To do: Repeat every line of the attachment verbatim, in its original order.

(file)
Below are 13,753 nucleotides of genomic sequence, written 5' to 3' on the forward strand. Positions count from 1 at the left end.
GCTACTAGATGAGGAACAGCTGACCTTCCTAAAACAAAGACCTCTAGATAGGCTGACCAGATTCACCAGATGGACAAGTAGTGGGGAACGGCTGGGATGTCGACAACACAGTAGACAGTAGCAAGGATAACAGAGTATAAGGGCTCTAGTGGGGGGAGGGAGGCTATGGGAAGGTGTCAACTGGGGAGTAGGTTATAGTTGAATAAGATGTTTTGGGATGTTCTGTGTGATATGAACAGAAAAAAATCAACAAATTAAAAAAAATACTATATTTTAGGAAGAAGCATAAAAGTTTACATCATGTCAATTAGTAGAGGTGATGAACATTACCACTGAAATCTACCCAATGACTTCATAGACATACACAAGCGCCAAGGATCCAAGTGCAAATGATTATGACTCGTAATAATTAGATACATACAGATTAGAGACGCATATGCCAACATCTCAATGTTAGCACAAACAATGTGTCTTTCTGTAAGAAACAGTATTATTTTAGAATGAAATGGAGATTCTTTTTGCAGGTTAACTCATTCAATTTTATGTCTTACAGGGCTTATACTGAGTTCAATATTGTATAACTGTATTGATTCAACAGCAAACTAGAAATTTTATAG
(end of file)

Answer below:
Below are 13,753 nucleotides of genomic sequence, written 5' to 3' on the forward strand. Positions count from 1 at the left end.
GCTACTAGATGAGGAACAGCTGACCTTCCTAAAACAAAGACCTCTAGATAGGCTGACCAGATTCACCAGATGGACAAGTAGTGGGGAACGGCTGGGATGTCGACAACACAGTAGACAGTAGCAAGGATAACAGAGTATAAGGGCTCTAGTGGGGGGAGGGAGGCTATGGGAAGGTGTCAACTGGGGAGTAGGTTATAGTTGAATAAGATGTTTTGGGATGTTCTGTGTGATATGAACAGAAAAAAATCAACAAATTAAAAAAAATACTATATTTTAGGAAGAAGCATAAAAGTTTACATCATGTCAATTAGTAGAGGTGATGAACATTACCACTGAAATCTACCCAATGACTTCATAGACATACACAAGCGCCAAGGATCCAAGTGCAAATGATTATGACTCGTAATAATTAGATACATACAGATTAGAGACGCATATGCCAACATCTCAATGTTAGCACAAACAATGTGTCTTTCTGTAAGAAACAGTATTATTTTAGAATGAAATGGAGATTCTTTTTGCAGGTTAACTCATTCAATTTTATGTCTTACAGGGCTTATACTGAGTTCAATATTGTATAACTGTATTGATTCAACAGCAAACTAGAAATTTTATAG